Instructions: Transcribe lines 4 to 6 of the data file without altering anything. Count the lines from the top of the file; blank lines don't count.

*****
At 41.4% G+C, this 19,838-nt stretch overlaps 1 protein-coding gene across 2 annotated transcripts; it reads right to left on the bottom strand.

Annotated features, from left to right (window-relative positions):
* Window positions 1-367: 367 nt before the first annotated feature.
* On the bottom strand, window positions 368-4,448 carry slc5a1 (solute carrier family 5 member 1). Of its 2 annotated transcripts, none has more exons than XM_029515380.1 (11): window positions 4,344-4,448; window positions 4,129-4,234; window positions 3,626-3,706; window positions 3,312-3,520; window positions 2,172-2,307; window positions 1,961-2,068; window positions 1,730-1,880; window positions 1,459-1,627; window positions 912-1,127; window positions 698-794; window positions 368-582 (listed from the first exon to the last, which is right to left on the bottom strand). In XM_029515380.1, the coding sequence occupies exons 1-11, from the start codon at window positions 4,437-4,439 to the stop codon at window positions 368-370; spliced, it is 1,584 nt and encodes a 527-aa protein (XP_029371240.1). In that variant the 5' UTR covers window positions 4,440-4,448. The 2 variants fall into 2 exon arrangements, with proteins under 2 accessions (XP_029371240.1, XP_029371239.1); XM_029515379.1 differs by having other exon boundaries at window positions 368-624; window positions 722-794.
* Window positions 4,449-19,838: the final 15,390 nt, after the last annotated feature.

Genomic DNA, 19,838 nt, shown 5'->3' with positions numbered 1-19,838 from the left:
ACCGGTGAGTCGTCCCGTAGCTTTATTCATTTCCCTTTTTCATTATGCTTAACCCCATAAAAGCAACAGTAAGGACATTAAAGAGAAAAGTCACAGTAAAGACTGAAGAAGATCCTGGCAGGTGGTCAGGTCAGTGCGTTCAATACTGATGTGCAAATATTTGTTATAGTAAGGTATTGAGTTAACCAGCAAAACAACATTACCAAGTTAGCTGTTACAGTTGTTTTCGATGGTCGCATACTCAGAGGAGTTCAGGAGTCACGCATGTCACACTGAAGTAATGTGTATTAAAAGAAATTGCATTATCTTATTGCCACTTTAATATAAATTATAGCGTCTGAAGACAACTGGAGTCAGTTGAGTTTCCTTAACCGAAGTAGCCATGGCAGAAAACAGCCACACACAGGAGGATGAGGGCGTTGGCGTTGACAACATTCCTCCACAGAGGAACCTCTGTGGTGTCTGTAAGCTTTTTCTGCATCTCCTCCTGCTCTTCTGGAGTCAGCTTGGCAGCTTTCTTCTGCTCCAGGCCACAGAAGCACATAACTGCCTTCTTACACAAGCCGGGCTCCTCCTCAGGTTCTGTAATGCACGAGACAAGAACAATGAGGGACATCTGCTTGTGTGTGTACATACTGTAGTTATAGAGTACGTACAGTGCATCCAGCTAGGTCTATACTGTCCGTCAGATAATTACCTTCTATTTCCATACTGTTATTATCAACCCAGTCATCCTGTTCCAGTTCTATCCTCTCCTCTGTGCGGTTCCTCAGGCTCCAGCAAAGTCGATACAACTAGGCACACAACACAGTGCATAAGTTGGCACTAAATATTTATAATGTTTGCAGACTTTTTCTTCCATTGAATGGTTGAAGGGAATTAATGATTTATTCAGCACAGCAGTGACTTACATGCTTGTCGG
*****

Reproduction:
* On the bottom strand, window positions 368-4,448 carry slc5a1 (solute carrier family 5 member 1). Of its 2 annotated transcripts, none has more exons than XM_029515380.1 (11): window positions 4,344-4,448; window positions 4,129-4,234; window positions 3,626-3,706; window positions 3,312-3,520; window positions 2,172-2,307; window positions 1,961-2,068; window positions 1,730-1,880; window positions 1,459-1,627; window positions 912-1,127; window positions 698-794; window positions 368-582 (listed from the first exon to the last, which is right to left on the bottom strand). In XM_029515380.1, the coding sequence occupies exons 1-11, from the start codon at window positions 4,437-4,439 to the stop codon at window positions 368-370; spliced, it is 1,584 nt and encodes a 527-aa protein (XP_029371240.1). In that variant the 5' UTR covers window positions 4,440-4,448. The 2 variants fall into 2 exon arrangements, with proteins under 2 accessions (XP_029371240.1, XP_029371239.1); XM_029515379.1 differs by having other exon boundaries at window positions 368-624; window positions 722-794.
* Window positions 4,449-19,838: the final 15,390 nt, after the last annotated feature.

Genomic DNA, 19,838 nt, shown 5'->3' with positions numbered 1-19,838 from the left: